APPLICATIONS OF TECHNOLOGY:
- Ex situ treatment of contaminated water and wastewater
- In situ treatment of contaminated soil and associated groundwater
- Treatment of household, industrial, and agricultural waste streams contaminated by perchlorate, chlorate, gasoline, monoaromatic hydrocarbons, chlorinated solvents, polychlorinated benzenes, heavy metals, radionuclides, pesticides, herbicides, and textile dyes
- Easy to maintain, energy-efficient, and cost-effective
- Real-time online monitoring and feedback control of hydrogen and oxygen levels
- No need for chemical electron donors or electron acceptors
- Treats a broad range of contaminants, individually or in mixtures
- Stimulates both oxidative and reductive biological metabolisms
- Eliminates biofouling, distribution pipeline corrosion, and the production of disinfection by-products including carcinogenic trihalomethanes
John Coates and Cameron Thrash of Berkeley Lab have developed a new xenobiotics bioremediation system that can be used to treat contaminated soil and water, including household, industrial, and agricultural waste streams containing perchlorate, chlorate, gasoline, monoaromatic hydrocarbons, chlorinated solvents, polychlorinated benzenes, heavy metals, radionuclides, pesticides, herbicides, and textile dyes. The Berkeley Lab system offers a cost-effective, energy-efficient, chemical-free, and flexible alternative to existing bioremediation systems.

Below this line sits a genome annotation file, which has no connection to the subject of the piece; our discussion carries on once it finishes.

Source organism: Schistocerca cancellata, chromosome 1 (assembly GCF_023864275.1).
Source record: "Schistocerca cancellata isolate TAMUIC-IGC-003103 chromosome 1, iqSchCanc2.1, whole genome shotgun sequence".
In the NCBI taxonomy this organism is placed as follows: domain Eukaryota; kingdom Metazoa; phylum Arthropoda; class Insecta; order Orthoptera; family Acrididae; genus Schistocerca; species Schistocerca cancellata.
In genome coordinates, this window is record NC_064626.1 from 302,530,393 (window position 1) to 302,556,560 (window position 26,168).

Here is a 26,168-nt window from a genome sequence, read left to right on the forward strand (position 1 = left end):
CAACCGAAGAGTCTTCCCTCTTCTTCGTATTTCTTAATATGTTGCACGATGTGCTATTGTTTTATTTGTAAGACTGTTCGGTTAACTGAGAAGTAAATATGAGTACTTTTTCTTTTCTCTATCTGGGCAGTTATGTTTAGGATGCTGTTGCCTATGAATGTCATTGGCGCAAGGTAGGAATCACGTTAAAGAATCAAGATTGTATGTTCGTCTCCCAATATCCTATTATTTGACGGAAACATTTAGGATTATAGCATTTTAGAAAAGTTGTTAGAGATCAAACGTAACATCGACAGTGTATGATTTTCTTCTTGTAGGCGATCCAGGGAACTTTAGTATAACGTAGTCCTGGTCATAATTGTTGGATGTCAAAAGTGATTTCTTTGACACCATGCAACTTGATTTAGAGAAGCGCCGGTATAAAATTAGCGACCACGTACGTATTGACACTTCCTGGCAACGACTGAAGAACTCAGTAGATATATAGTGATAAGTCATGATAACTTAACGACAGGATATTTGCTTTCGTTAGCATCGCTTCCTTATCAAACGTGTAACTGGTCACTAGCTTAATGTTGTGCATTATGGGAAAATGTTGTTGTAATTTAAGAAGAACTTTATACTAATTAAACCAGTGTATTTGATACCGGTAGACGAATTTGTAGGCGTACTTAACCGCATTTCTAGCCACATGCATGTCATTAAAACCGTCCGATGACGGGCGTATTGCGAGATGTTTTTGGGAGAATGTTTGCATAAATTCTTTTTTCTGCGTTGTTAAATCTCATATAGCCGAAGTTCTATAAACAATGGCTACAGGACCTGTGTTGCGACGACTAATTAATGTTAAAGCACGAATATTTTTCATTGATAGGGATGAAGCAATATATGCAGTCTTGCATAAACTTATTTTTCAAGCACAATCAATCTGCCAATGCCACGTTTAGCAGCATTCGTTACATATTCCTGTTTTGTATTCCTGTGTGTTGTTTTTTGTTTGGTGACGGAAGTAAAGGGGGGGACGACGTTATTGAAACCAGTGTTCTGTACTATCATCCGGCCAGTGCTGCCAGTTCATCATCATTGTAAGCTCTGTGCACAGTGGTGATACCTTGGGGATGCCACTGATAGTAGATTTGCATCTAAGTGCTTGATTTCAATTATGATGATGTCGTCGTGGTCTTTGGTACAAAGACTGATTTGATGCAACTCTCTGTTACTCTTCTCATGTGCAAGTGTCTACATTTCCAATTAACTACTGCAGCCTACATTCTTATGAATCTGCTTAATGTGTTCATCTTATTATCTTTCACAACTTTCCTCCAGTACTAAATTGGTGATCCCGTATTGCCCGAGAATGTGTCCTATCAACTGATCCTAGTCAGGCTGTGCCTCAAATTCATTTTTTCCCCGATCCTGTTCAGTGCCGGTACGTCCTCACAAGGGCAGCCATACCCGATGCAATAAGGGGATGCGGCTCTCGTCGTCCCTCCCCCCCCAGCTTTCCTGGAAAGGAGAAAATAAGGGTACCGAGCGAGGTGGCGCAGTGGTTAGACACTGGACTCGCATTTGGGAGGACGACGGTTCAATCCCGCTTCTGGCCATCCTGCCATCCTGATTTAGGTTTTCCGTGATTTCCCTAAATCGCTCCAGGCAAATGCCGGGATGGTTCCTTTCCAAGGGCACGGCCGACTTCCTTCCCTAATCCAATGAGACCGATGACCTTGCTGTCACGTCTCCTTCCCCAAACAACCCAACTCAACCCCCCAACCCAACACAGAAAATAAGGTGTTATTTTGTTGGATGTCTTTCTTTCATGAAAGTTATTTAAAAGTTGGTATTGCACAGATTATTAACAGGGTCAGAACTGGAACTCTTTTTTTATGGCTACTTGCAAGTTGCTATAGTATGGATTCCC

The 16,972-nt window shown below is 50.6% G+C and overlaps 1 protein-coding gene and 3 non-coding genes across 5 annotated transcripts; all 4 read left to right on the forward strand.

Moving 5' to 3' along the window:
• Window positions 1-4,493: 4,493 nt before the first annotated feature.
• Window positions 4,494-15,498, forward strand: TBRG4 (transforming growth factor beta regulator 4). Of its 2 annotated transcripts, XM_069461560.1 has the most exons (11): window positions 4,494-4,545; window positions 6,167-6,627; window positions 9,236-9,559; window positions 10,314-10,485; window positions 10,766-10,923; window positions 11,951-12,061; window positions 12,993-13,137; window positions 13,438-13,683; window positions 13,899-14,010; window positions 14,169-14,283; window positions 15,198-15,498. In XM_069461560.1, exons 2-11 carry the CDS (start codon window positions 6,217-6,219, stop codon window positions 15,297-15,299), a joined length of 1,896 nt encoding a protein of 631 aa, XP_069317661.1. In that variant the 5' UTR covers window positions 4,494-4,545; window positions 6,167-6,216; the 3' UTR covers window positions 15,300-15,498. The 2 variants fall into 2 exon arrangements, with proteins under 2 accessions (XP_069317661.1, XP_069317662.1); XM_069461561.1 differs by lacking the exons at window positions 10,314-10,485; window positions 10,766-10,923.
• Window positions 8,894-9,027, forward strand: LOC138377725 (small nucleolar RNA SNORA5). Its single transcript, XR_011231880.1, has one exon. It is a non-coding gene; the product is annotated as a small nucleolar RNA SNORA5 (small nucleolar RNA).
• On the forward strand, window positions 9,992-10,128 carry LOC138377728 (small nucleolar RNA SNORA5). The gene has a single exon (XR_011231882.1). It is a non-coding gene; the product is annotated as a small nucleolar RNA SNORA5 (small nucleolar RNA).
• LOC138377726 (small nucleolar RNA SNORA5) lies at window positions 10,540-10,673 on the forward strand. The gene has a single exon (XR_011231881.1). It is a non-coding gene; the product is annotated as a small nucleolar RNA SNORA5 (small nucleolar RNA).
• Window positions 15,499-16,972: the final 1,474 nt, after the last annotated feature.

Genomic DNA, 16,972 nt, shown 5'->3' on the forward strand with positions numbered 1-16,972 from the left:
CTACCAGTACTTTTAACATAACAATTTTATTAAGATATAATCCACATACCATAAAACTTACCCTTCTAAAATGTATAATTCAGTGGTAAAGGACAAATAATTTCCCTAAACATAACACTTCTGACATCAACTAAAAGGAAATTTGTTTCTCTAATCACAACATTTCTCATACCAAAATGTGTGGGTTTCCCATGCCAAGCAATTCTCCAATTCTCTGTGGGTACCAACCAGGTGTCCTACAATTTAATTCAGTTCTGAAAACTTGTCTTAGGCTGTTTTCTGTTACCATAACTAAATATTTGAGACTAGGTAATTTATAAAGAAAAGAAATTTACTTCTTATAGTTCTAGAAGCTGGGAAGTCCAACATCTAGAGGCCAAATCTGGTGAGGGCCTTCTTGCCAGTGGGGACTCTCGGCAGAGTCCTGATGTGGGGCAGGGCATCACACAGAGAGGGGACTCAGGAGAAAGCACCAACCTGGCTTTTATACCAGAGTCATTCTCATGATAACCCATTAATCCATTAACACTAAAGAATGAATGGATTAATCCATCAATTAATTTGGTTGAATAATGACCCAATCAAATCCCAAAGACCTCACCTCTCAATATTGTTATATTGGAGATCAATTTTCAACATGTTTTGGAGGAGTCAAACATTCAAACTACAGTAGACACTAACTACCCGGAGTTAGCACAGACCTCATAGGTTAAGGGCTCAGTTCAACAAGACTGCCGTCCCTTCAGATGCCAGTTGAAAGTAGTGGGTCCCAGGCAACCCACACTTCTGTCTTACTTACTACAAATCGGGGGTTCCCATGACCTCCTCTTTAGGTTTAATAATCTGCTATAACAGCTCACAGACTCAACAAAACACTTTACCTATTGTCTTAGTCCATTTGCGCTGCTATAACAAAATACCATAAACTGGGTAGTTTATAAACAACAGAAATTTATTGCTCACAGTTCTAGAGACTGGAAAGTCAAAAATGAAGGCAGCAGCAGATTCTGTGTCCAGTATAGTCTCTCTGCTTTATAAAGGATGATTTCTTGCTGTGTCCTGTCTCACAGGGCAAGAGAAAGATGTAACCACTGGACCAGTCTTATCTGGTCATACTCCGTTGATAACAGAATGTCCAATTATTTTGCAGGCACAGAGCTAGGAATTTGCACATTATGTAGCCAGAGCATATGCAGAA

Whereas conventional bioelectrical remediation methods rely on the addition of chemicals to provide electron donors or acceptors to stimulate the remediative organism’s metabolic process, the Berkeley Lab system uses an electrical current to electrolyze the contaminated liquid in a single-chamber bioreactor, producing hydrogen gas (H2) at the cathode surface, and oxygen gas (O2) at the anode surface. These gases are then bioavailable to stimulate the activity of a broad diversity of microorganisms to biodegrade or biotransform an extensive range of xenobiotics such as chlorinated ethenes, halogenated compounds, and dioxins into benign end-products.
The Berkeley Lab invention also allows users to control electron donor or acceptor production by adjusting the electrical current. This innovative one-step process maintains an environment that stimulates the microorganisms’ biological metabolism of contaminants, and eliminates problems typically associated with standard systems, such as biofouling due to the overgrowth of microorganisms.
- Published PCT Patent Application WO2008/140590 available at www.wipo.int. Available for licensing or collaborative research.
To learn more about licensing a technology from LBNL see http://www.lbl.gov/Tech-Transfer/licensing/index.html.
FOR MORE INFORMATION:
Trash, J.C., Van Trump, J.I., Weber, K. A., Miller, E., Achenbach, L. A., Coates, J. D., “Electrochemical Stimulation of Microbial Perchlorate Reduction,” Environ. Sci. & Technolog. Published on Web 02/01/2007.
REFERENCE NUMBER: IB-2385